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MQ-9B makes first point-to-point flight for an unmanned aircraft in UK airspace

The SkyGuardian/SeaGuardian is currently flying a series of European demonstrations out of the UK. (Crown Copyright)

The United Kingdom, for the first time, approved a point-to-point flight of an unmanned aircraft in national airspace, enabling a General Atomics Aeronautical Systems Inc (GA-ASI) MQ-9B SkyGuardian/SeaGuardian to fly from Royal Air Force (RAF) Waddington in England to RAF Lossiemouth in Scotland.

The manufacturer announced the milestone on 16 September, noting that the UK Civil Aviation Authority (CAA) approved the SkyGuardian/SeaGuardian flight on 12 September that was controlled by National Air Traffic Services (NATS).

“The Airspace Co-ordination Notice issued by the CAA for this series of demonstration flights in UK airspace is the largest and most meticulous we have ever produced, so that the airspace integration of SeaGuardian is at the highest level of safety,” Tom Gratton, CAA Airspace Regulator, was quoted as saying. According to GA-ASI vice-president of International Strategic Development Robert Schoeffling, “This successful flight paves the way not only for future operations of Protector in UK airspace, but also for other civil and commercial [unmanned aircraft] flights.”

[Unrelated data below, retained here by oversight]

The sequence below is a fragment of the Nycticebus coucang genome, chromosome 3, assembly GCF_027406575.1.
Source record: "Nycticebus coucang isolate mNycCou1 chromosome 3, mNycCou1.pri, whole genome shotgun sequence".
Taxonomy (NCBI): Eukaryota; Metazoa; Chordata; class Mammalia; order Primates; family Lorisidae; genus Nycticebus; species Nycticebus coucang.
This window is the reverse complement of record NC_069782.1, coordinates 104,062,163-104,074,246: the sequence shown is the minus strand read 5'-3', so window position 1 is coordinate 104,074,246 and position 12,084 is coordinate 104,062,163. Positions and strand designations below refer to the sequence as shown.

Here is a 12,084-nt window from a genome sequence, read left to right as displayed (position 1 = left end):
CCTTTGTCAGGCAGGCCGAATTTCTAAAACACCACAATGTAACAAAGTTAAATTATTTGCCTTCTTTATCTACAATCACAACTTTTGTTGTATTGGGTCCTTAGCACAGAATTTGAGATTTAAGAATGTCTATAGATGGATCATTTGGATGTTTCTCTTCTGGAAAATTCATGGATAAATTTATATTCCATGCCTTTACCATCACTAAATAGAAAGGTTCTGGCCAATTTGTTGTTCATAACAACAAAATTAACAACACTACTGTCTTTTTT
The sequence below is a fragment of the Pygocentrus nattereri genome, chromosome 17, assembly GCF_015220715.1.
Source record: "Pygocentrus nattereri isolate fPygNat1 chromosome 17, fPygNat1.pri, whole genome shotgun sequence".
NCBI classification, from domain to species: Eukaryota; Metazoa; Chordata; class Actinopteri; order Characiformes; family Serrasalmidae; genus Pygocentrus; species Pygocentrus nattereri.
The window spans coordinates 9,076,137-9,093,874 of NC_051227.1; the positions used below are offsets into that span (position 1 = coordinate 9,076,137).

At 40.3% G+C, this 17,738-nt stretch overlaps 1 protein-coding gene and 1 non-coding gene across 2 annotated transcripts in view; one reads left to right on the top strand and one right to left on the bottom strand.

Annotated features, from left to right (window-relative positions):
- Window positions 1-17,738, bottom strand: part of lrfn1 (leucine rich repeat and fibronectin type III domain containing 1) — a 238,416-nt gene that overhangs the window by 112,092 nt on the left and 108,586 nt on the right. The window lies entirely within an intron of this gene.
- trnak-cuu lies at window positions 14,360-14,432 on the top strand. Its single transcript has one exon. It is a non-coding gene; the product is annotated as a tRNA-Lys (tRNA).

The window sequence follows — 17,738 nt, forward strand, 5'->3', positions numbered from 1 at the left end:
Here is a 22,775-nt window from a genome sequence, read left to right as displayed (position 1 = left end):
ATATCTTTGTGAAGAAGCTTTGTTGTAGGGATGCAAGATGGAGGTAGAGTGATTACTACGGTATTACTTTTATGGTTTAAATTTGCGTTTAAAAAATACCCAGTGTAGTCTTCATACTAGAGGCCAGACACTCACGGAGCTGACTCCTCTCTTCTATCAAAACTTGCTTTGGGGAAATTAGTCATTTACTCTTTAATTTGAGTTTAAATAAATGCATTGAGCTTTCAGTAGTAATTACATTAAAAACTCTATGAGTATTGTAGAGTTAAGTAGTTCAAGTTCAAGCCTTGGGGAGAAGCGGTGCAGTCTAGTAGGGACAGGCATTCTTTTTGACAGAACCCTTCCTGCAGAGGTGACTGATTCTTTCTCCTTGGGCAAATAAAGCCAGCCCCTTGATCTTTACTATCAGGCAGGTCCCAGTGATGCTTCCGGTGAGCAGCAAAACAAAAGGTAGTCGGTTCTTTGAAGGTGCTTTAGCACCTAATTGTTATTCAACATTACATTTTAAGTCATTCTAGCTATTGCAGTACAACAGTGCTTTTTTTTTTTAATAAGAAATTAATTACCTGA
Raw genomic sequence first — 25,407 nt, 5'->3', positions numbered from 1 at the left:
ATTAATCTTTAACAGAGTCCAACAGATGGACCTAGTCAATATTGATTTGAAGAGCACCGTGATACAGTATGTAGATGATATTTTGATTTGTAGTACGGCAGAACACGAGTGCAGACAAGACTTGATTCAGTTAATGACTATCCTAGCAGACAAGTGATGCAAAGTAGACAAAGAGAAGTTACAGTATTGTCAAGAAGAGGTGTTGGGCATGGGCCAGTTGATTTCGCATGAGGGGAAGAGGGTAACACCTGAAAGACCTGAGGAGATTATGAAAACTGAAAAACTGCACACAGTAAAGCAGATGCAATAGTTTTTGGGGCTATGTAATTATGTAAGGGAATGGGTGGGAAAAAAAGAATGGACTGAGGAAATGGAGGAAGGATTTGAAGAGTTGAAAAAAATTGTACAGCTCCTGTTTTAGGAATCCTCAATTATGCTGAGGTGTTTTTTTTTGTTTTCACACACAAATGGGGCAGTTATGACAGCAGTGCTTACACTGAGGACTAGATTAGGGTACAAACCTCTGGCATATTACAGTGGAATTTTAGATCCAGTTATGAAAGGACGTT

As noted by GA-ASI, the flight was in more complex airspace than any previous unmanned aircraft flights in the UK. “This flight required that we transfer control between multiple civil airspace sectors,” Mark Watson, Head of Unmanned Aircraft Systems Traffic Management Service Integration for NATS, was quoted as saying. “The procedures for this flight were close to what we do already with conventional crewed aircraft. This helped us validate that our existing methods of control are equally applicable to controlling remotely crewed aircraft – when the aircraft performs like [SkyGuardian/]SeaGuardian.”

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